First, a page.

Ok so yeah Dal Bhat = delicious but after two days of it as both breakfast and dinner you do start to struggle (or if you’re me, involuntarily begin to regurgitate like a child encountering vegetables they dislike). I keep also making the mistake of allowing Mami to fill my plate, so I have no one to blame but myself. I finally awoke at some sort of reasonable hour, and Renu and Luna popped into my room for some yoga, punctuated by fits of giggles during certain poses, language uncertainties and valiant attempts at poses they were unsure of. The took it seriously though, and enthusiastically copied every movement, and looked forward to meditation at the end – Model students! After this it was time to get ready for school and off we went on le bounce bus, back along roads that had melted away under monsoon rains. It takes maybe 45 mins to get in and arrive for assembly.
The teacher I was with the first day was out this day and I taught with another woman. She told me she had been studying IT but doing her masters in business as there was no IT masters programmes in Nepal, and that she had been teaching for 5 months. This time, I lead the classes, and overall it went much better. The kids definitely have trouble understanding me however, so it is good to have someone to help with translation. At break I talked about my project idea and everyone thought it would be great so we are starting on Monday (the weekend is normally one day here but there is a festival on Sunday. Nepal literally celebrates everything). Kamal, a former VSN kid, walked me to the bus which was early, so we just missed it.
The home was quiet when I eventually got in so I decided to take advantage of the time to myself before everyone started to arrive home and start planning my project out a little better. When in doubt, become a Seanachaí right? Whilst I planned, Raju Dai showed me his very impressive dancing skills, which resulted in a dance lesson that transformed into a martial arts lesson.
The next morning Renu and Luna woke me up early (06.30) so that we could practice yoga. At first it was just we three in the common room, but soon one of the boys joined us, and so did Auntie! “Auntie” is a term used for anyone who is a respected elder that is not your Mami – there are “Uncles” too. I am still young enough to be called “Sister” rather than “Auntie” or “DiDi”. Anyway, Auntie is Hari’s mother (Hari being the house manager). Ten years ago she fell off a ladder and broke her spine, leaving her paralysed. She is recovering from spinal surgery, where they gave her metal rods and like a miracle, she can walk again! All of this was conveyed the evening before through very broken Nepalese and English between her, myself and Raju. Auntie joined the very end of the class and I must say I was pretty nervous to teach someone recuperating from such a severe injury. I kept it easy, some forward folds and gentle twists like ardha matsyendrasana as well as final meditation. She kicked butt though, despite language barriers.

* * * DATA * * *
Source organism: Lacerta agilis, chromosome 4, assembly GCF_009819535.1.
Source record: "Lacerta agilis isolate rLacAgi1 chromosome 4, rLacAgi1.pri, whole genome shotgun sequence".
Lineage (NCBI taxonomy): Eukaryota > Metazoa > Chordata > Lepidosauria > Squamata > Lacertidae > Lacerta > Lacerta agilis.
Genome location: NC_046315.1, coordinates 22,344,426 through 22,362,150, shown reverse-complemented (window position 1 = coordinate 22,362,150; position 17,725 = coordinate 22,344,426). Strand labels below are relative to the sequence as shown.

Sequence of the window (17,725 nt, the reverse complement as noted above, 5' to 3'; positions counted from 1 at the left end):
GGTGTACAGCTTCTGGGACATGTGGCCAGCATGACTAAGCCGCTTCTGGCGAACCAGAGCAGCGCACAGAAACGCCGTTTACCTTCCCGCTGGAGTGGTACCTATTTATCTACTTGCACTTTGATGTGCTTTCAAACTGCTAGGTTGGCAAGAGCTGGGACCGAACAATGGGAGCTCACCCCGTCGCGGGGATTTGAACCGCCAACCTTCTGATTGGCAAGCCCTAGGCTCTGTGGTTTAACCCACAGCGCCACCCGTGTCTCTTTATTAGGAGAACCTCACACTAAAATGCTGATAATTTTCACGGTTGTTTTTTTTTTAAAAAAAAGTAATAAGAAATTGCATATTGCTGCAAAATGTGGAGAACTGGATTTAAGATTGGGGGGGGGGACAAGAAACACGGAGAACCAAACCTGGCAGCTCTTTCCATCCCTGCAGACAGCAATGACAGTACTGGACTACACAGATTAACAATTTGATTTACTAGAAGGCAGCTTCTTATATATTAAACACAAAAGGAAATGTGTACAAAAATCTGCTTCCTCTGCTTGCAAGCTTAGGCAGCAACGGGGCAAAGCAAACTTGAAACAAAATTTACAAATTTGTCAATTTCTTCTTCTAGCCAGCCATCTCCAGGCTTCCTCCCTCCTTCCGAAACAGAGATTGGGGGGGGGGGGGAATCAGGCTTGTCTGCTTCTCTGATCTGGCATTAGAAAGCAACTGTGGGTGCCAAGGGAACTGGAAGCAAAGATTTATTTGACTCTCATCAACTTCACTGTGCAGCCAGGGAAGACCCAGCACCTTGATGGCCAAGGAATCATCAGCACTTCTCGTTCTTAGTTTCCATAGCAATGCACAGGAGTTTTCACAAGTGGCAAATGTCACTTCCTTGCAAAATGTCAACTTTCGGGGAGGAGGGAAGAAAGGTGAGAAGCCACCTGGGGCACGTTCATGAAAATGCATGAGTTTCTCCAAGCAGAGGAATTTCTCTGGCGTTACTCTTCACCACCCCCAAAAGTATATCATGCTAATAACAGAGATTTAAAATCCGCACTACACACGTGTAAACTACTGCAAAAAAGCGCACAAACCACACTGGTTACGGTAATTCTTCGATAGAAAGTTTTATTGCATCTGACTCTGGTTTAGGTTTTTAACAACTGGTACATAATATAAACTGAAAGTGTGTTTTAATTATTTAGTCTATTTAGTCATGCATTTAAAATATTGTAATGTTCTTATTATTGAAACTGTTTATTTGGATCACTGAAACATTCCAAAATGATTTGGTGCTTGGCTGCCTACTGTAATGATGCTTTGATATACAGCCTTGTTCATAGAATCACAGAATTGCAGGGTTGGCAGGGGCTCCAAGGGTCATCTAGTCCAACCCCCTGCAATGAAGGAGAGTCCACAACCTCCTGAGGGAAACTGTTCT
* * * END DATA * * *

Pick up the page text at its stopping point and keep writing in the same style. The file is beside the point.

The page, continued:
Dal Bhat time again. My god I really struggled today I took waaaay too much rice and towards the end felt I might throw up and or be a diabetic from over consumption of white rice. Once you’ve touched the food, it’s not clean so can’t be put back, and really you should aim to finish everything you’ve taken, it’s somewhat frowned upon to leave food on your plate. I am officially on local water, the tap water here is filtered so should be fine, I also have water purification tablets to keep tummy bugs at bay. At this point though, I am so loaded with rice that might be a small blessing.
Today being a weekend day, a small group of the older boys took me along to the library, so I could read and use the internet if I wanted (“Sister, do you want to go to the library? It has books, and internet, it’s very good fun!” – an excuse if ever I heard one!). It was about a twenty minute walk from the home in the scorching sun, to find it closed! However the internet was still usable, so a bunch of us sat outside and took advantage. When we arrived I played some card games with the kids, one that involves trying to get four of a kind in your hand, then you touch her hand to your nose and the last one to do it gets slapped by everyone else. I was given out to for not slapping hard enough. Jesus. I mucked in at kajaa time, with (younger) Hari, Luna and Mammy and made a spicy spicy chow mein.
As the evening rolled on, suddenly my yoga services were DEMANDED in the living room. The boys wanted to partake, so this time I had a room full of teens wanting to practice. Auntie got wind and drifted back in for more too! Unfortunately this made things a little tricky, it was clear the kids really wanted to do something more physical, and being kids weren’t really understanding that Auntie shouldn’t be going for all of the poses – not translating when she needed to back off and instead saying NOOOOO AUNTIE, LIKE THIS! I quickly changed tactics, and the class became full of variations, modifications and many many seated poses. Because the energy in the room was so high (and because everyone kept talking through meditation) we did some continuous Oms… the noise we made was incredible. This was followed by three Shantis, and 8 rounds of Lokah Samastah Sukhino Bhavanthu just as the Dal Bhat bell rang…